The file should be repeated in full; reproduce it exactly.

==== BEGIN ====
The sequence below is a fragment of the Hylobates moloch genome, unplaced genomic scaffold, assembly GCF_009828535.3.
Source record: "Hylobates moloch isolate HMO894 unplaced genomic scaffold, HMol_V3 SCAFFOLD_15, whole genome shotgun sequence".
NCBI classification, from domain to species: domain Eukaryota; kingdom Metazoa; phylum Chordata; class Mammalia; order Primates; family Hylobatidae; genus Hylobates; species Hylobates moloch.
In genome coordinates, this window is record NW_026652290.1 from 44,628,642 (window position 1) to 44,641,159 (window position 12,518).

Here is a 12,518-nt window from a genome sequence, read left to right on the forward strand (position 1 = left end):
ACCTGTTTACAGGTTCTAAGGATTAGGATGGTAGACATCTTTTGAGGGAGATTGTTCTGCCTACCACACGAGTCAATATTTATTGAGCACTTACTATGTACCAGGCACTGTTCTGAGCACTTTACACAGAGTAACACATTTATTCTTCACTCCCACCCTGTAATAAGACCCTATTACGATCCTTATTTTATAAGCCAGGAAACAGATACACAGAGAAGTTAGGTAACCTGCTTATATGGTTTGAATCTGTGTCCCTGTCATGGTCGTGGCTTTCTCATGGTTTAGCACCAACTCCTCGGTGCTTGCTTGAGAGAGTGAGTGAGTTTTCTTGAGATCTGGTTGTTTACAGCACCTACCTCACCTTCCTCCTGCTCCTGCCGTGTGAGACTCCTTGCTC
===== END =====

The sequence below is a fragment of the Hylobates moloch genome, unplaced genomic scaffold, assembly GCF_009828535.3.
Source record: "Hylobates moloch isolate HMO894 unplaced genomic scaffold, HMol_V3 SCAFFOLD_15, whole genome shotgun sequence".
NCBI classification, from domain to species: domain Eukaryota; kingdom Metazoa; phylum Chordata; class Mammalia; order Primates; family Hylobatidae; genus Hylobates; species Hylobates moloch.
In genome coordinates, this window is record NW_026652290.1 from 44,628,642 (window position 1) to 44,641,159 (window position 12,518).

Here is a 12,518-nt window from a genome sequence, read left to right on the forward strand (position 1 = left end):
ACCTGTTTACAGGTTCTAAGGATTAGGATGGTAGACATCTTTTGAGGGAGATTGTTCTGCCTACCACACGAGTCAATATTTATTGAGCACTTACTATGTACCAGGCACTGTTCTGAGCACTTTACACAGAGTAACACATTTATTCTTCACTCCCACCCTGTAATAAGACCCTATTACGATCCTTATTTTATAAGCCAGGAAACAGATACACAGAGAAGTTAGGTAACCTGCTTATATGGTTTGAATCTGTGTCCCTGTCATGGTCGTGGCTTTCTCATGGTTTAGCACCAACTCCTCGGTGCTTGCTTGAGAGAGTGAGTGAGTTTTCTTGAGATCTGGTTGTTTACAGCACCTACCTCACCTTCCTCCTGCTCCTGCCGTGTGAGACTCCTTGCTC